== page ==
"If the children are circumcised in hospitals by competent personnel, we will prevent complications," Høie told Aftenposten newspaper. "This is the most realistic way to ensure the little guys against damage. All the other proposals risk exposing the boys to injury."
Høie stressed that his government had never considered an outright ban on circumcision, despite scare stories late last year in the Israeli and diaspora Jewish media.
"A ban on something that is so common for religious or cultural reasons would not be for the good of the children," he argued.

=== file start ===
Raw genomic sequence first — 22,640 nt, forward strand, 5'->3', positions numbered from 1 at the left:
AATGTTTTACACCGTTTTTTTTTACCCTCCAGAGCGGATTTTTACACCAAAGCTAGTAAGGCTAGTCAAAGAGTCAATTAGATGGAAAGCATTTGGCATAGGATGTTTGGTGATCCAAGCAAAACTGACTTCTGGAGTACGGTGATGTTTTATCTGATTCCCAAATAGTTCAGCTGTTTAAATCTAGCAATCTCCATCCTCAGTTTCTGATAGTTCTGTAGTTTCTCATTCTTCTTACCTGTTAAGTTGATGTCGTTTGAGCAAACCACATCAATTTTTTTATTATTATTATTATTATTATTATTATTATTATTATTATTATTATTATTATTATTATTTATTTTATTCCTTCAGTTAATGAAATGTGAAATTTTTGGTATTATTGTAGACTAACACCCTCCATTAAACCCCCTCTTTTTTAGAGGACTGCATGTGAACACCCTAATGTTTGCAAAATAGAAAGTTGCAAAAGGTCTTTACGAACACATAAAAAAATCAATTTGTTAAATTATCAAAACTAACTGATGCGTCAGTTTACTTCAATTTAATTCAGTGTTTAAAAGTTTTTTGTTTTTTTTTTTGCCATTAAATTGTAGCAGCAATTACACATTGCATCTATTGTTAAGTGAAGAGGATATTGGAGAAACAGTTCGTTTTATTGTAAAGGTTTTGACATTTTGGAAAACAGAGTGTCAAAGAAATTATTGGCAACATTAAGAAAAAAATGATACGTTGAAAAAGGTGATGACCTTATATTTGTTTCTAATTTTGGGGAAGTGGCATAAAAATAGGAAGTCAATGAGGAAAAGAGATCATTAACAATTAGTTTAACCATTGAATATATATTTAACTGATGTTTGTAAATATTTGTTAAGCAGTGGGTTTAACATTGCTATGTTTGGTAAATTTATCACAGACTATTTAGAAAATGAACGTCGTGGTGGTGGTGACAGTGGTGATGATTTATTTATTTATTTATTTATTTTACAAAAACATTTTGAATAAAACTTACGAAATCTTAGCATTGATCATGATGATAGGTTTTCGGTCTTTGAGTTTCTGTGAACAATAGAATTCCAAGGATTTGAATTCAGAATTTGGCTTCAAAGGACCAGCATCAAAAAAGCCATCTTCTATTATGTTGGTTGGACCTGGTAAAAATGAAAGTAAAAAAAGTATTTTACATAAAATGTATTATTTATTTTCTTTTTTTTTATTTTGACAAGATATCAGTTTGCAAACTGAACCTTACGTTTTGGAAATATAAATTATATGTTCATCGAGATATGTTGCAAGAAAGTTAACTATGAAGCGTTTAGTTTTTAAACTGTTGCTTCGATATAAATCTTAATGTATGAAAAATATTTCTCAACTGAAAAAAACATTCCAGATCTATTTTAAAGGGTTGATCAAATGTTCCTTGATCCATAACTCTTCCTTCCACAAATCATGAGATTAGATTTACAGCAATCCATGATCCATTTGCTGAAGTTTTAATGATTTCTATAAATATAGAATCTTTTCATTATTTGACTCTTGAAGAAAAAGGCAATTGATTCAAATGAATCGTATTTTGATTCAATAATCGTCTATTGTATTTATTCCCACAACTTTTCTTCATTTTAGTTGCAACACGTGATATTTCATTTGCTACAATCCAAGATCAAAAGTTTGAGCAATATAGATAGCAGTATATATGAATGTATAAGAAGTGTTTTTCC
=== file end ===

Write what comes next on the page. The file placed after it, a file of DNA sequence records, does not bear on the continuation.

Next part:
He estimated that some 2,000 ritual circumcisions would be carried out in Norwegian hospitals annually, and said that the government had yet to decide who would bear the cost.
Anne Lindboe, Norway Children’s Ombudswoman last year called for circumcision to be banned on boys under the age of 16.
“This is not due to any lack of understanding of minorities or religious traditions, but because the procedure is irreversible, painful and risky,” she argued.